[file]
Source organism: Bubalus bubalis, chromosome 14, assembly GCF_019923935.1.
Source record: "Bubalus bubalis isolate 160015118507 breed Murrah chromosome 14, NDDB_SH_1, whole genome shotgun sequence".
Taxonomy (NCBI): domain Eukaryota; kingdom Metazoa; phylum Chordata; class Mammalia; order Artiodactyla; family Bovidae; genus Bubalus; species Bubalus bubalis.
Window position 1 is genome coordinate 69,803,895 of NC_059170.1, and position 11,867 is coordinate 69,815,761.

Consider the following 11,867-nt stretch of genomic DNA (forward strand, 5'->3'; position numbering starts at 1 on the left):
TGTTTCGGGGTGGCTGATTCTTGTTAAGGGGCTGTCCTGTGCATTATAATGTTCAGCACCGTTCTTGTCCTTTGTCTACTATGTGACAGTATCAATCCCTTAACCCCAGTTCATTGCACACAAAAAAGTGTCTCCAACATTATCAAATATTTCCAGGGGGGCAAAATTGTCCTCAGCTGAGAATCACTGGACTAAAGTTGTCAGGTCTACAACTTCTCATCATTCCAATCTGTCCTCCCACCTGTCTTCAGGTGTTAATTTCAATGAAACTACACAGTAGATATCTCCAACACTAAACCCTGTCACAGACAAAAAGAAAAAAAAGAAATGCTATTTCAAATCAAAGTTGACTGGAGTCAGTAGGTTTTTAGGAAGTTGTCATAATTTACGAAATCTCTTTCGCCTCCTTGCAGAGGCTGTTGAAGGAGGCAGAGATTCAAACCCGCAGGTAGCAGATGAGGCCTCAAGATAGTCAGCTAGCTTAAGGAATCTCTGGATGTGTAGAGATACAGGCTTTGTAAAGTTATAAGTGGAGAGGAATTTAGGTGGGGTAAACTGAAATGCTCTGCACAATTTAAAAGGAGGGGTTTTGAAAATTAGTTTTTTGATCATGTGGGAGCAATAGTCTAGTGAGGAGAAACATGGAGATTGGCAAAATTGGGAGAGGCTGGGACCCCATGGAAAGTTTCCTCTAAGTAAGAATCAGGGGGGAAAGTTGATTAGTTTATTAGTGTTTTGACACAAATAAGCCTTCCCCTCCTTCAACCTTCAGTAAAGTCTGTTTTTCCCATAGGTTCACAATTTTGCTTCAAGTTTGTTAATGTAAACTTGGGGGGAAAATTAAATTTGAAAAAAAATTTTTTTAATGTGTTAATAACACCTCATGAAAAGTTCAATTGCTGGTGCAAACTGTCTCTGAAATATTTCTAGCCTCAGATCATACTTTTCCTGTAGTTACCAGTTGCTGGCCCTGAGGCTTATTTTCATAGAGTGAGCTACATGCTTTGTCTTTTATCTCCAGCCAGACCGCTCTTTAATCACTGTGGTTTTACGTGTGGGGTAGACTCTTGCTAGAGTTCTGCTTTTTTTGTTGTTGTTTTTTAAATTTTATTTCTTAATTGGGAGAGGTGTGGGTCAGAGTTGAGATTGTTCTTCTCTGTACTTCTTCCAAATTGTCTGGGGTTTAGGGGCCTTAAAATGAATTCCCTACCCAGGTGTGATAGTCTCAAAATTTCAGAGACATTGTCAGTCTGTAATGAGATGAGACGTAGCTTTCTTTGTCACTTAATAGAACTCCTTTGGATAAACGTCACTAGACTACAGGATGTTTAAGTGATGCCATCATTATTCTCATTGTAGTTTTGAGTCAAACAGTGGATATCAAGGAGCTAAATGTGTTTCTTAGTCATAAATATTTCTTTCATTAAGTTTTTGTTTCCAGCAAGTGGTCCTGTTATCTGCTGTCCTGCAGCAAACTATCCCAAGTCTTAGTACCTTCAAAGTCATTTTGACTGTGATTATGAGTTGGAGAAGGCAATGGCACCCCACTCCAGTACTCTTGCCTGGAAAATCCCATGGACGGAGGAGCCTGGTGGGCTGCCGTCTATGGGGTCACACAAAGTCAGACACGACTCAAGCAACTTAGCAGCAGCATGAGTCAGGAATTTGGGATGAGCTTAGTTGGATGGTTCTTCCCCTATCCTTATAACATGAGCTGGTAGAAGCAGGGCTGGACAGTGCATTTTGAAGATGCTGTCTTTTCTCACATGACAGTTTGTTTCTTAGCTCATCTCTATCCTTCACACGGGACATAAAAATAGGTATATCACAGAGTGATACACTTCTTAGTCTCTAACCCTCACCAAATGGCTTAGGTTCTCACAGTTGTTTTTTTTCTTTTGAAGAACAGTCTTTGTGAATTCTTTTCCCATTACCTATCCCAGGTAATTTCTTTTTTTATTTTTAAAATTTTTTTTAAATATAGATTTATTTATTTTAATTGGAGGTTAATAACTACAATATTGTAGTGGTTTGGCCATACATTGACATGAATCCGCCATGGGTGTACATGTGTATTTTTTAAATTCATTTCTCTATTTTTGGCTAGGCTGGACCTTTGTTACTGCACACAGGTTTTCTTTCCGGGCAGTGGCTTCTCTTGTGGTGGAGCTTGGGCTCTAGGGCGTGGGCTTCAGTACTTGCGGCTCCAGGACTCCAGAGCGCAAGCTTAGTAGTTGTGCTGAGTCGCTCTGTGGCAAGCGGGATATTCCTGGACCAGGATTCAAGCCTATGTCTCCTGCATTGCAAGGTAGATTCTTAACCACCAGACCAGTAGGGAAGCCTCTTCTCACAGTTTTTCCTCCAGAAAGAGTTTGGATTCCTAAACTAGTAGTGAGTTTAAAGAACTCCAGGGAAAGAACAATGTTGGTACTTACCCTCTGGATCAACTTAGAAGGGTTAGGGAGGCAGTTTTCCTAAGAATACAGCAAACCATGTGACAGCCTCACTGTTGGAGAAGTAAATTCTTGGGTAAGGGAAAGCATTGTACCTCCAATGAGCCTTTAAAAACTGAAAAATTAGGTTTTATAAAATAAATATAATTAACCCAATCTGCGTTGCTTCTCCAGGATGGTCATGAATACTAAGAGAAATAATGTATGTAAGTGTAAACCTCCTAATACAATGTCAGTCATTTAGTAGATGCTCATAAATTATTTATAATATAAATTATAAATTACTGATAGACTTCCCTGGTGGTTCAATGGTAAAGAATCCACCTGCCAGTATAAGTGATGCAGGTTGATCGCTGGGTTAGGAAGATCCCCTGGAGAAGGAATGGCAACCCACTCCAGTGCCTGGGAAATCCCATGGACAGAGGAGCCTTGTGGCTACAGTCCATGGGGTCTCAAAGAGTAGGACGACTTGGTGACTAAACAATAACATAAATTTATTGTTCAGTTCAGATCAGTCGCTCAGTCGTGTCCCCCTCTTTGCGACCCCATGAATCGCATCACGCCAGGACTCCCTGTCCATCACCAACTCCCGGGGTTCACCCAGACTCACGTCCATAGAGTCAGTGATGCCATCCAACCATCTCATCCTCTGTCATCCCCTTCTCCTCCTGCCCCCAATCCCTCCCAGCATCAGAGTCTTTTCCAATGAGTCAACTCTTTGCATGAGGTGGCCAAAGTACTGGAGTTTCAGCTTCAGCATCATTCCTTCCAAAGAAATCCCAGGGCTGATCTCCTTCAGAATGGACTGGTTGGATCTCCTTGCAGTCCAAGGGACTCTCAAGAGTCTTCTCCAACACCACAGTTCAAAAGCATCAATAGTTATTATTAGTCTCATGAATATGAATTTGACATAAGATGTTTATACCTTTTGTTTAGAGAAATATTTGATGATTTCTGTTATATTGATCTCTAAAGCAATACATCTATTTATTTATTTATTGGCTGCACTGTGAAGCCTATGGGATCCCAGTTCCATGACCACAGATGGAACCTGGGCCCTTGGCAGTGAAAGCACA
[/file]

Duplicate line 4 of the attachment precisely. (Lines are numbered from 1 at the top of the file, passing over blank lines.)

Window position 1 is genome coordinate 69,803,895 of NC_059170.1, and position 11,867 is coordinate 69,815,761.